Introduction: This report analyzes how well the residents of Washington Heights/Inwood (WH/IN) have fared on selected health indicators set forth by the NYC Department of Health and Mental Hygene between 2000 and 2005.
Methods: Data on Latinos and other racial/ethnic groups were obtained from the U.S. Census Bureau American Community Survey, reorganized for public use by the Minnesota Population Center, University of Minnesota, IPUMSusa. Cases in the dataset were weighted and analyzed to produce population estimates.
Results: Immigrant families in particular face a multitude of health concerns, as well as specific barriers to accessing health care services. The socioeconomic and health disparities faced by WH/IN residents lead to the recognition that health promotion and disease management in immigrant communities such as WH/IN can be most effective by way of improvements in the socioeconomic conditions of residents. Although health insurance coverage has been found to be an important predictor of access to health care, our findings show that WH/IN residents are less likely to have health insurance than their NYC peers, with low-income Dominicans having the highest rate of Medicaid coverage among all foreign-born and Mexicans being the immigrant group most likely to be uninsured. In addition, over a third of the adult population in WH/IN was without a regular health-care provider in 2005.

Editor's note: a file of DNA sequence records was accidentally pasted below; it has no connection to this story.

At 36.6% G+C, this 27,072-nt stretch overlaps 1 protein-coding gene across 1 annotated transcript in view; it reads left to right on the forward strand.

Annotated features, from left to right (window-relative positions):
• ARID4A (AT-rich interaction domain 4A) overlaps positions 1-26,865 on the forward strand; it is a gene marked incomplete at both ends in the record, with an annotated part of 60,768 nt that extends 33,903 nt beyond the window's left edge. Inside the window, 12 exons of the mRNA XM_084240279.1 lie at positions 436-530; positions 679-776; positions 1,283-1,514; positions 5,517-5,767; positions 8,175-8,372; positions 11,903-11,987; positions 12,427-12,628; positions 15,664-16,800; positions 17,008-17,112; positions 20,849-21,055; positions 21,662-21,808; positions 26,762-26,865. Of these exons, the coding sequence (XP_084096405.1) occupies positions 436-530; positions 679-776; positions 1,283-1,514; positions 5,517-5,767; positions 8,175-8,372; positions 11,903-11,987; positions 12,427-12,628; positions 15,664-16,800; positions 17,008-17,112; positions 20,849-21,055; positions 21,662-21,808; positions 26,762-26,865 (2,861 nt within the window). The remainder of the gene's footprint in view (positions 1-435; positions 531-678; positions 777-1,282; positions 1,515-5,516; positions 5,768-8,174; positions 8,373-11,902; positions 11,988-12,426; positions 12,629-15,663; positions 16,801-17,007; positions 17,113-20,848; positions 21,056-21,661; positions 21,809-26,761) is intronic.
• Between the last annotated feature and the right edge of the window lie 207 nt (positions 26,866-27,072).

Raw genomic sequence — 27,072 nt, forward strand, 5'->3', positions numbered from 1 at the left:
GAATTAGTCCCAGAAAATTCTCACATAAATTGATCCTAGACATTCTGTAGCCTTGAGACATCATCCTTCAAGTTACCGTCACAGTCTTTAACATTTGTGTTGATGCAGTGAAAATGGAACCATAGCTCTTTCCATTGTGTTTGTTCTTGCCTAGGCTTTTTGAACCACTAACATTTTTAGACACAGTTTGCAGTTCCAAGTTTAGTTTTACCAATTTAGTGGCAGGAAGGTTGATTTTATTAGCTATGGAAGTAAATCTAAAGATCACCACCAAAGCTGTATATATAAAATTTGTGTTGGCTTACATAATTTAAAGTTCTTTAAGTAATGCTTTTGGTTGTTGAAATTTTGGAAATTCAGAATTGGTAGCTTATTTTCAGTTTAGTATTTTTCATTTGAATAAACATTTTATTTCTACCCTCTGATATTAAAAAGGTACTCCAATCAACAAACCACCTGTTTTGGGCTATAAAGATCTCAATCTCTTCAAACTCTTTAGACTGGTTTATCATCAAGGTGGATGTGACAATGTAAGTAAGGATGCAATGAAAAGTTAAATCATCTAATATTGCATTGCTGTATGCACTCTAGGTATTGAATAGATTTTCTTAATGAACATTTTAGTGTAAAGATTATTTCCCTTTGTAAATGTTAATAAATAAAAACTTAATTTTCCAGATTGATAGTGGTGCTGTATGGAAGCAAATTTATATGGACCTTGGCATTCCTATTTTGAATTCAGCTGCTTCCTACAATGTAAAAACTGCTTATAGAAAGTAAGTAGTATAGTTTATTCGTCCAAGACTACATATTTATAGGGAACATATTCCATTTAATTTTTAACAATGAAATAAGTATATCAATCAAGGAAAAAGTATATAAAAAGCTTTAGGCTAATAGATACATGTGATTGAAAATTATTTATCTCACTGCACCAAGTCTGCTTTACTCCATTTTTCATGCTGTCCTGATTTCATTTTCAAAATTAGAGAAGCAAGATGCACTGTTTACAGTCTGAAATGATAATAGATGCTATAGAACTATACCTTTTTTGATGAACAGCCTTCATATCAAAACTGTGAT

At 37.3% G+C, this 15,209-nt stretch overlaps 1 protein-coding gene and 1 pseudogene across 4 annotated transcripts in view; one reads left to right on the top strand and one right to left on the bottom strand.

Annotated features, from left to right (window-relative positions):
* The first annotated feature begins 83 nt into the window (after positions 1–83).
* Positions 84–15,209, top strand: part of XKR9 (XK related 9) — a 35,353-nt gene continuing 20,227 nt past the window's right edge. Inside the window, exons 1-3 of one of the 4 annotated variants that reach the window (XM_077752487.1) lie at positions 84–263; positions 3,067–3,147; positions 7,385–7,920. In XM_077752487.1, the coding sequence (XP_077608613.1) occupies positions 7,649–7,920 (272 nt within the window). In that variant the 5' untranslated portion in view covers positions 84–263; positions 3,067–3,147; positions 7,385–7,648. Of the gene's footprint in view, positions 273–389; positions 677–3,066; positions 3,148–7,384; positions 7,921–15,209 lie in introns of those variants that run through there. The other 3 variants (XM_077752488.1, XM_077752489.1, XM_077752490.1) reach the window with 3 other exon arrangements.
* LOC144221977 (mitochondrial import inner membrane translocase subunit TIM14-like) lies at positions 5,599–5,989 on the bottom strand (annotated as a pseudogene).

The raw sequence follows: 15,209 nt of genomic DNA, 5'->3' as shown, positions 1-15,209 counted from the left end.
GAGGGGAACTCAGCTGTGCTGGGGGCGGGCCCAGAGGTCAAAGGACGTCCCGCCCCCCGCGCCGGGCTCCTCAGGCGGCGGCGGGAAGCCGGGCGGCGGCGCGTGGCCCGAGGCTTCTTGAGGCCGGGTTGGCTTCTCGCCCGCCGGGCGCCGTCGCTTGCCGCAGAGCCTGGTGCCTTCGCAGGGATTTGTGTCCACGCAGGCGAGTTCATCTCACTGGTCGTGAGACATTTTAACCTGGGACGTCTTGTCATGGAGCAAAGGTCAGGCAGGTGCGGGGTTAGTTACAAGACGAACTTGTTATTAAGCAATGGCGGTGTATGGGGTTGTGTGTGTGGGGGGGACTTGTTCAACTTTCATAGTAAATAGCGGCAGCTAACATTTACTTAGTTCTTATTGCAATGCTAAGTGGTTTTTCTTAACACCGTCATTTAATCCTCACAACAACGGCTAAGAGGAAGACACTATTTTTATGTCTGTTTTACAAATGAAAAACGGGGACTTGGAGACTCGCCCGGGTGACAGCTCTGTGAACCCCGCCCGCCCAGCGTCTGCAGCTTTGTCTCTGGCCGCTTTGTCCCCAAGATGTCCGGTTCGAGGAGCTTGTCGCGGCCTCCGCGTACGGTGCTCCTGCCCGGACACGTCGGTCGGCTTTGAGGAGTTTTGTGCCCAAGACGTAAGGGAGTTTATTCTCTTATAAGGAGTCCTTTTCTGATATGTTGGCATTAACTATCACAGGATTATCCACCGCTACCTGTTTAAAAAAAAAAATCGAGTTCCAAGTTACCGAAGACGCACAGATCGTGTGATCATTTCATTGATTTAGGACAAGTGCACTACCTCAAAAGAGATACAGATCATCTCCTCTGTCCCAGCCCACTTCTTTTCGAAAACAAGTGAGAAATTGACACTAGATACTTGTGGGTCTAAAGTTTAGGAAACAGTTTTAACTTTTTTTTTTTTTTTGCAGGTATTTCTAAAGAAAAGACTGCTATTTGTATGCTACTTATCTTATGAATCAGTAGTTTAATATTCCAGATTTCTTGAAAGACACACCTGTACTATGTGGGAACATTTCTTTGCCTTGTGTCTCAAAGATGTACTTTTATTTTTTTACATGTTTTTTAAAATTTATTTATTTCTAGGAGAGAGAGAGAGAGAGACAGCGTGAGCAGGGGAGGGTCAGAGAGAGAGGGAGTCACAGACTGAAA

Discussion: Understanding the ecology of existing health disparities of immigrant communities such as the one in WH/IN may move NYC closer to meeting the unique needs of this growing population, both currently and in the future, and provide insights into how to address future immigrant health challenges.